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Winter driving needs to be taken seriously

Posted on November 18, 2014 by 40 Mile Commentator

Driving at night, on black ice, and through snowdrifts are some of the dangers of driving in the winter. Now that snow has hit most of Alberta, it is important to drive safe and drive with more caution as you would in summer months with nothing but blue skies and clear conditions.

Some drivers take speed for granted when it comes to winter driving. Sliding, fishtailing and spinning are all things that can happen if there isn’t proper control of your vehicle on public roads. Many people who have pick up trucks in Alberta can have the problem of fishtailing as the back end of the truck doesn’t have the same level of stability as say a car or SUV would have, with balance and heaviness all around. Putting heavy sand bags in the back of the truck or heavy items could help reduce the swaying of the truck if snow tires are not present.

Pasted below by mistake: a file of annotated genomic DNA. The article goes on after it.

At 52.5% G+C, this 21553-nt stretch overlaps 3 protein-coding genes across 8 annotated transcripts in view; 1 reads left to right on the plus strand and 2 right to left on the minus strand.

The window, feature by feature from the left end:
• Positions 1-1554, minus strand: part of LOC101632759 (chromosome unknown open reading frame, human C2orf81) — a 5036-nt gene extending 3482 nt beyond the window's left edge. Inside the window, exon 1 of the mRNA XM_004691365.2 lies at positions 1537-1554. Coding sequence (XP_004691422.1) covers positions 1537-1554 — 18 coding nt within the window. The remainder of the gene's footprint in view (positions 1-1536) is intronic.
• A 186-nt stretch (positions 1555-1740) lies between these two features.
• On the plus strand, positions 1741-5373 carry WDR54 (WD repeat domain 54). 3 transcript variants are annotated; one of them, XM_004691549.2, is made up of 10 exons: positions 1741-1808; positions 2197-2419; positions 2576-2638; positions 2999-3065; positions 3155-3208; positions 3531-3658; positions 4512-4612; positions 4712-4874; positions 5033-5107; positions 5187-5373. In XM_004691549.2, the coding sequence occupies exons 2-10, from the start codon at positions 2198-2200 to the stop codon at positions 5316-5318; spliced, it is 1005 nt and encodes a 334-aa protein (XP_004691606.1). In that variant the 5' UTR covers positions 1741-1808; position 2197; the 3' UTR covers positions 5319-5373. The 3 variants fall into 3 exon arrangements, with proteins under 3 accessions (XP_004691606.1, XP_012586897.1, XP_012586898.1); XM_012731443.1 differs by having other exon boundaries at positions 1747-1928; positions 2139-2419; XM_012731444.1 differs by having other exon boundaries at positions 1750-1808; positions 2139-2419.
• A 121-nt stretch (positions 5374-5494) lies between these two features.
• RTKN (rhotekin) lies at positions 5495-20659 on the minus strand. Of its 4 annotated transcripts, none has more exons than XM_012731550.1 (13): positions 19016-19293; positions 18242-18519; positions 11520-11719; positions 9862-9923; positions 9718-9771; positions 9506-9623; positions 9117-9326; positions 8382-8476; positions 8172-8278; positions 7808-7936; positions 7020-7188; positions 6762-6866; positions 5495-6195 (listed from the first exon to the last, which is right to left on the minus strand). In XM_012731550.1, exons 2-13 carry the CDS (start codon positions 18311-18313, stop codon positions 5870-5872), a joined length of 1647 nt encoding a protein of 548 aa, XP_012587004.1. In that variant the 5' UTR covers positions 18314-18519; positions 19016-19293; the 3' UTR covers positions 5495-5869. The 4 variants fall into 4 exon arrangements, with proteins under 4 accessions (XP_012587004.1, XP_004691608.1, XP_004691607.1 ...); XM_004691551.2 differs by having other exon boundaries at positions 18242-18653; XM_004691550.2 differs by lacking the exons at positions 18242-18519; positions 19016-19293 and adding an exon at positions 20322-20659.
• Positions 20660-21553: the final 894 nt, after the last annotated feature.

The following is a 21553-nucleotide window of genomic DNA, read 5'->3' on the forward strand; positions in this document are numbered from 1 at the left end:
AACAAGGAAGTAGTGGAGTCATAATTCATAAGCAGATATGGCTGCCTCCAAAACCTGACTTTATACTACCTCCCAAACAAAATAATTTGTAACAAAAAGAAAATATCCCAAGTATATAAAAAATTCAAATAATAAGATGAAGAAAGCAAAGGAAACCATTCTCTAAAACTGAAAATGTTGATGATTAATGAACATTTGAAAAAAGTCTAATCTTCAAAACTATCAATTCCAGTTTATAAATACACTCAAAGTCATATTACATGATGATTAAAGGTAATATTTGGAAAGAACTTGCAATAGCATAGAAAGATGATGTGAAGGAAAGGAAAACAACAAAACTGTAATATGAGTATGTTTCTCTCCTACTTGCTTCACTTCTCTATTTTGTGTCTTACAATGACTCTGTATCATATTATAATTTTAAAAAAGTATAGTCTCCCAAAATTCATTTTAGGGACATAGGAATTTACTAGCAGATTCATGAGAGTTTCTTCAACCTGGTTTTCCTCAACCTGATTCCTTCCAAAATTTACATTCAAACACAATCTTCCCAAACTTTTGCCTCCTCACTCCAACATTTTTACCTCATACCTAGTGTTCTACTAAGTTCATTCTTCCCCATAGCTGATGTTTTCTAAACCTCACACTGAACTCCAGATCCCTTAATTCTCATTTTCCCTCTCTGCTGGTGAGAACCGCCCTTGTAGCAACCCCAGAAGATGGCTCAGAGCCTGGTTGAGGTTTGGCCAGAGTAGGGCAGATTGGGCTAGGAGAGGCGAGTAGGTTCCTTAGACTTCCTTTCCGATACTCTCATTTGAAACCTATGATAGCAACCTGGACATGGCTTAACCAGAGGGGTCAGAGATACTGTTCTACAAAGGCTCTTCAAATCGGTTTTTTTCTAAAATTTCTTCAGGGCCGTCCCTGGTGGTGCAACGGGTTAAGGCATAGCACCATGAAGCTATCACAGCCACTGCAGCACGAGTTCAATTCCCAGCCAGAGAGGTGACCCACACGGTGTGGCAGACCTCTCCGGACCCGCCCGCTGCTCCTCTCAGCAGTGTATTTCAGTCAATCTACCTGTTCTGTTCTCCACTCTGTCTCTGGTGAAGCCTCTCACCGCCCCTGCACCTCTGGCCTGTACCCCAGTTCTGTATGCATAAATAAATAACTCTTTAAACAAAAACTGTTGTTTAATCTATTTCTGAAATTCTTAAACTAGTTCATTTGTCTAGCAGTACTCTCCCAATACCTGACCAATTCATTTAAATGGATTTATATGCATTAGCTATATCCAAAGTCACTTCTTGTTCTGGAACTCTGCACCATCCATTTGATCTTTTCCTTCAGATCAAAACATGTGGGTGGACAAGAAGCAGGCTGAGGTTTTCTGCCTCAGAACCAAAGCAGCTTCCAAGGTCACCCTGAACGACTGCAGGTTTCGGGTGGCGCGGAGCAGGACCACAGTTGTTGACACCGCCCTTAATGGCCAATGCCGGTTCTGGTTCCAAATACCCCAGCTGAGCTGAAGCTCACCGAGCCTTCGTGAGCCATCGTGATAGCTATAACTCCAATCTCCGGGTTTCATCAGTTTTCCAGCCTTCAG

Intersections are a scary instance where accidents can occur, especially in the winter months, as red light turns green and unplanned trucks can get in your way of moving on through the light. Stopping way ahead of time can limit the fear of having a head on collision with another truck as they can then make there way through without cutting you off.

Alberta Transportation says that keeping your vehicle in shape for winter driving is very important. Winterizing the vehicle and carrying an emergency kit is important for winter months, as you never know when or if you will get stuck on the side of a highway for a long period of time waiting for that tow truck. Keeping the gas half full or above should also be considered for long distance driving, especially on highways. If the highway says 110 kilometers, it doesn’t mean that must be done, as road conditions could be severe, making that speed dangerous. Cruise control should never be used, as a driver should always have their own control of his or her vehicle.

Many accidents that occur in the wintertime are due to speed or other drivers sharing the road. Around those sharp turns, it’s important to go slow and look out for others, as you don’t want to end up in the ditch. Sharing the road with others should be treated as a privilege and should be done carefully at all times, especially in the winter, as it is the most dangerous.

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